Nonsiliceous fillers which can be used in the caulking compositions of the present invention are, for example, titaniumdioxide, aluminumoxide, carbon black, while the preferred filler is calcium carbonate.
Blending of the nonsiliceous filler with the aqueous emulsion can be readily achieved by standard procedures.
In order that those skilled in the art will be better able to practice the present invention, the following example is given by way of illustration and not by way of limitation. All parts are by weight.
A silicone emulsion having 50% solids was prepared in accordance with the teaching of Findlay et al., U.S. Pat. No. 3,294,725, by ionically polymerizing octamethylcyclotetrasiloxane with dodecylbenzenesulfonic acid in the form of an aqueous emulsion followed by a pH adjustment to 9-11 using triethylamine. A base formulation was rpepared by mixing the resulting aqueous emulsion of silanol-terminated polydimethylsiloxane having a molecular weight of about 50,000 with treated precipitated calcium carbonate. There was agitated in a Ross double planetary mixer for 30-60 minutes, 1500 grms of aqueous silicone emulsion with 640 grams of the calcium carbonate. The resulting base formulation was degassed, passed through a high shear Semco mixer for 15 minutes, and then dispensed into anaerobically-sealed cartridges.
Orthosilicate reaction product (Silicate A) was prepared by refluxing and stirring under a nitrogen atmosphere, a mixture of 30 grams of 2,2-aminomethylpropanol and 21 grams of tetraoethosilicate. GC-MS analysis showed the major product was SiOCH2 C(CH3)3 NH2)4.
Orthosilicate reaction product (Silicate B) was prepared in accordance with the practice of the invention by allowing a mixture of 30 grams of neopentyl alcohol and 20 grams of tetraethylorthosilicate to reflux for two hours with stirring under a nitrogen atmosphere.
volatiles within were removed in vacuum from the resulting mixture. GC-MS analysis of the resulting product showed that three-product species were obtained as (neopentyoxy)Si(ethoxy)3, (neopentoxy)2 Si(ethoxy)2, and (enopentoxy)3 Si(ethoxy) with the disubstituted product as the major component.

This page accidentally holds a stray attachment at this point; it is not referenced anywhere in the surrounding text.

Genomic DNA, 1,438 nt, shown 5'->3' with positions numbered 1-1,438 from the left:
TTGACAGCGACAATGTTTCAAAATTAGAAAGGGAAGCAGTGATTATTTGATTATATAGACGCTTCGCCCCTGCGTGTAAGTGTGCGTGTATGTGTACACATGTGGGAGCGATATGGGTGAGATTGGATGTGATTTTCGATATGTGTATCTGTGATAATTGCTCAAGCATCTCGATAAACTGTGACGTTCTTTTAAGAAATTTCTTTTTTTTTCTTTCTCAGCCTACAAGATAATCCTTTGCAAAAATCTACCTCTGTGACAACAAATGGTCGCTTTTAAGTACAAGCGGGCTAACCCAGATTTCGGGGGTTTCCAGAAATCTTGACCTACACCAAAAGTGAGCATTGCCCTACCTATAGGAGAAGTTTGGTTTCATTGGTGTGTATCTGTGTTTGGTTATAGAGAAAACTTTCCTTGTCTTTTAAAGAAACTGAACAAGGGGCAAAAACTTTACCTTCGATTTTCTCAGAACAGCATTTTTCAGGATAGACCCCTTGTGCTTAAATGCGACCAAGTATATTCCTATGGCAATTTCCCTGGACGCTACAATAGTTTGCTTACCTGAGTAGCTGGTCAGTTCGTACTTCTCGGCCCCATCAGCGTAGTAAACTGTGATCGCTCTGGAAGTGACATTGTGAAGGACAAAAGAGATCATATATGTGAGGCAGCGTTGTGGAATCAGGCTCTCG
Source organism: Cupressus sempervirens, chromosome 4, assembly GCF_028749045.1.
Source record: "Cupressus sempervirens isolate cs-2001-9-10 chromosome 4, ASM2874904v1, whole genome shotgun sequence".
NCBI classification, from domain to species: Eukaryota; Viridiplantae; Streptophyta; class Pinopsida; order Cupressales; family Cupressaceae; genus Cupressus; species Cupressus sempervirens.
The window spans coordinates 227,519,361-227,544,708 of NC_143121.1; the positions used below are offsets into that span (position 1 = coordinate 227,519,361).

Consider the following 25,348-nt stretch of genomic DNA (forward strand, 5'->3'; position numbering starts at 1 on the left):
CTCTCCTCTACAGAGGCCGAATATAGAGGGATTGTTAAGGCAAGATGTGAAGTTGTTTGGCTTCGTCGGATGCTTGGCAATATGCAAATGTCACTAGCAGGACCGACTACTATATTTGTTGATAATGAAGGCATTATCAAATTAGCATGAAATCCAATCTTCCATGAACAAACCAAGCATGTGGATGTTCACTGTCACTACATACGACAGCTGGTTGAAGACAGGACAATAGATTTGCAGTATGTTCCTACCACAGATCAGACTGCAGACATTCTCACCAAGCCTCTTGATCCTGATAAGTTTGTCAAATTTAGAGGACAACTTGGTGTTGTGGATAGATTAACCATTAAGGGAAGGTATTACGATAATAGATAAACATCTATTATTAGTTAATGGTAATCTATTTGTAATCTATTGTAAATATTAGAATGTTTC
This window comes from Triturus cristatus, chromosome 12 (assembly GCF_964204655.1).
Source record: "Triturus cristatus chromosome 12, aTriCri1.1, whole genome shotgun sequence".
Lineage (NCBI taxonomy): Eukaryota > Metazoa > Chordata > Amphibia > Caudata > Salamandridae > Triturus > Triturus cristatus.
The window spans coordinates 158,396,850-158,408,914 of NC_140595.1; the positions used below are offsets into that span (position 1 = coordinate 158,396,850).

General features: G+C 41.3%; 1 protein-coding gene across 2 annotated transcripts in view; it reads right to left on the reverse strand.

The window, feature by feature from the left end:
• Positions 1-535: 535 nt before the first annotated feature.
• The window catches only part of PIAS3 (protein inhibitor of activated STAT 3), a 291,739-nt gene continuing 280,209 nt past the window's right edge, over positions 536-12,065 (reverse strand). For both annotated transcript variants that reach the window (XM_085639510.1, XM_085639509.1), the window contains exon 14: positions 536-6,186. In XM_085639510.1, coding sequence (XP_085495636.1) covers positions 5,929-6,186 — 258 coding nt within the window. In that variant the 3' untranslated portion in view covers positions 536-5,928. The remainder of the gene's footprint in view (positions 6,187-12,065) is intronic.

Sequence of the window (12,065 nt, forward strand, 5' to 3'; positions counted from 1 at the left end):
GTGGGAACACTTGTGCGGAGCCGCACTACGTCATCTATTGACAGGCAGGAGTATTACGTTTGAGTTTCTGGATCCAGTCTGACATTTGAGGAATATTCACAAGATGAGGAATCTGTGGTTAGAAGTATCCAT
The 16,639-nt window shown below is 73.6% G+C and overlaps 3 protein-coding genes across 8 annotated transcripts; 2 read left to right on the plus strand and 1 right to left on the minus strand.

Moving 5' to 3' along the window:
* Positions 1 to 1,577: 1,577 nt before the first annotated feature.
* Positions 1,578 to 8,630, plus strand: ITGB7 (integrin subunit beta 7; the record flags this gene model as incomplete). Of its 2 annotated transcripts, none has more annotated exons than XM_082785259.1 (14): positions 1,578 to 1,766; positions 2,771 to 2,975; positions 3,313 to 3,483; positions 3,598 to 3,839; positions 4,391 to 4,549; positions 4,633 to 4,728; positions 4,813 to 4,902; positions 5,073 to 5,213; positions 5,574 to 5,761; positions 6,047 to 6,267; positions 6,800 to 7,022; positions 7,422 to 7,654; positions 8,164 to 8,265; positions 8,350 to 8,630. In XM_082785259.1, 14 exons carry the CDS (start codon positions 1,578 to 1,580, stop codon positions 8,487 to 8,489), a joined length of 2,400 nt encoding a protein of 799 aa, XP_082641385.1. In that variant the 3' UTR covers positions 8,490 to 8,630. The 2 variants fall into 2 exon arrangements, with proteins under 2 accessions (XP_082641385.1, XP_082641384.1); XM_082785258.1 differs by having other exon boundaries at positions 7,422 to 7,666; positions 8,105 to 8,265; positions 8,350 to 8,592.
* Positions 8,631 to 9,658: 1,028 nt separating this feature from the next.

There was injected into the above anaerobically-sealed cartridges, per 100 grams of the above base formulation, a catalyst mixture in grams as follows where "tin catalyst" is dibutyltin dilaurate (ee% aqueous), and "MTMS" is methyltrimethoxysilane:
______________________________________ 1 2 3______________________________________Tin Catalyst 1.7 1.7 1.7Si(OEt)4 1.0 -- --Silicate A -- 1.1 --Silicate B -- -- 1.7MTMS -- -- --______________________________________
The resulting anaerobically-sealed cartridges containing catalyzed base formulation were then thoroughly mixed using a Semkit mixer. The various cartridges charged with catalyzed base formulation were then all.owed to cure for one week prior to tensile property measurements, and a second series of cartridges were aged for two additional weeks in the cartridge prior to cure for one week and property measurement. Tensile properties were measured in accordance with ASTM standard D412. The following results were obtained where Shore A is hardness, and the data in () refers to the properties obtained after a two-week aging period in the cartridge and a one-week cure period:
______________________________________ Control* A B______________________________________Shore A -- 18(14) 31(27)Stress @ 50% strain -- 39(31) 58(47)TS (psi) -- 82(71) 214(164)Strain at break (%) -- 343(394) 517(497)______________________________________ *Gelled in Semkit tube. The data in parenthesis refer to the properties obtained after a twoweek aging period in the cartridge and a oneweek period after cure.
The above results show that caulking materials formulated with the neopentylalcohol reaction product (Silicate B) was superior to caulk containing 2,2-amino-methylpropanel (Silicate A). However, both caulks exhibited excellent shelf stability against gelation upon aging as compared to caulk having unmodified ethyl silicate.
Although the above example is directed to only a few of the very many variables which can be used in making the caulking compositions of the present invention, it should be understood that the caulking compositiohns of the present invention can be made by using a much broader variety of silanol-terminated polydiorganosiloxane, cross-linking agent, and nonsiliceous filler as discussed in the specification preceding this example.